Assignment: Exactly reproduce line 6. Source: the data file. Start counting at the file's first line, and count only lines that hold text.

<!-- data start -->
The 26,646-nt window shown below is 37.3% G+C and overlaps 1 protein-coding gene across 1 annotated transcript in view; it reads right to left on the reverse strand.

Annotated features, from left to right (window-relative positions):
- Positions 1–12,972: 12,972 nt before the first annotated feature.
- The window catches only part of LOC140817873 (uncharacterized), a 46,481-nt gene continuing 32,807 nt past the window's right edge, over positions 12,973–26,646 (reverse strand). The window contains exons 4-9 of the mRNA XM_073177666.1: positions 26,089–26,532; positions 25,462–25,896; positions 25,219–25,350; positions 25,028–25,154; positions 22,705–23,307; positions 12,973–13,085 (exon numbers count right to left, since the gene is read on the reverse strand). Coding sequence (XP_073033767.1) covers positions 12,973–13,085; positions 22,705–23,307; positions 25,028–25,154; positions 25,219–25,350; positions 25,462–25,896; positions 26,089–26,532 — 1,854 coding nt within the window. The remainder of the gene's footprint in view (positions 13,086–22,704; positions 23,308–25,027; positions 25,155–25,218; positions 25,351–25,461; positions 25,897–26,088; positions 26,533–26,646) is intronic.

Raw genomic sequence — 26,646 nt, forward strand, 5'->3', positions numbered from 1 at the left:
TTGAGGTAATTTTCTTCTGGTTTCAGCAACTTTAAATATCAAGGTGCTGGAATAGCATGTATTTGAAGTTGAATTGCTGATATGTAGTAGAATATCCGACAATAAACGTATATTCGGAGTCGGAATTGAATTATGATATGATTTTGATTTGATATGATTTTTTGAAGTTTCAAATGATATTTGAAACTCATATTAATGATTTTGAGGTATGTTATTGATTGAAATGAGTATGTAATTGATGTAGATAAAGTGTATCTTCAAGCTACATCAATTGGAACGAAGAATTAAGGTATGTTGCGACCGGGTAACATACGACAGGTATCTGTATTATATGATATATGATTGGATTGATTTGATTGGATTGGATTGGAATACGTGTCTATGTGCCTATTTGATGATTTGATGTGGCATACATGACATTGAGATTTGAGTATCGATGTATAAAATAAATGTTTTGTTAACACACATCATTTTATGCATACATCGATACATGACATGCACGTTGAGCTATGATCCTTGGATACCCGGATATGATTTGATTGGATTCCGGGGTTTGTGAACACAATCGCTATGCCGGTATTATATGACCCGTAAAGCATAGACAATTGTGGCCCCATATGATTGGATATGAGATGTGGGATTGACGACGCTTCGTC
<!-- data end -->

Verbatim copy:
TTGAGGTAATTTTCTTCTGGTTTCAGCAACTTTAAATATCAAGGTGCTGGAATAGCATGTATTTGAAGTTGAATTGCTGATATGTAGTAGAATATCCGACAATAAACGTATATTCGGAGTCGGAATTGAATTATGATATGATTTTGATTTGATATGATTTTTTGAAGTTTCAAATGATATTTGAAACTCATATTAATGATTTTGAGGTATGTTATTGATTGAAATGAGTATGTAATTGATGTAGATAAAGTGTATCTTCAAGCTACATCAATTGGAACGAAGAATTAAGGTATGTTGCGACCGGGTAACATACGACAGGTATCTGTATTATATGATATATGATTGGATTGATTTGATTGGATTGGATTGGAATACGTGTCTATGTGCCTATTTGATGATTTGATGTGGCATACATGACATTGAGATTTGAGTATCGATGTATAAAATAAATGTTTTGTTAACACACATCATTTTATGCATACATCGATACATGACATGCACGTTGAGCTATGATCCTTGGATACCCGGATATGATTTGATTGGATTCCGGGGTTTGTGAACACAATCGCTATGCCGGTATTATATGACCCGTAAAGCATAGACAATTGTGGCCCCATATGATTGGATATGAGATGTGGGATTGACGACGCTTCGTC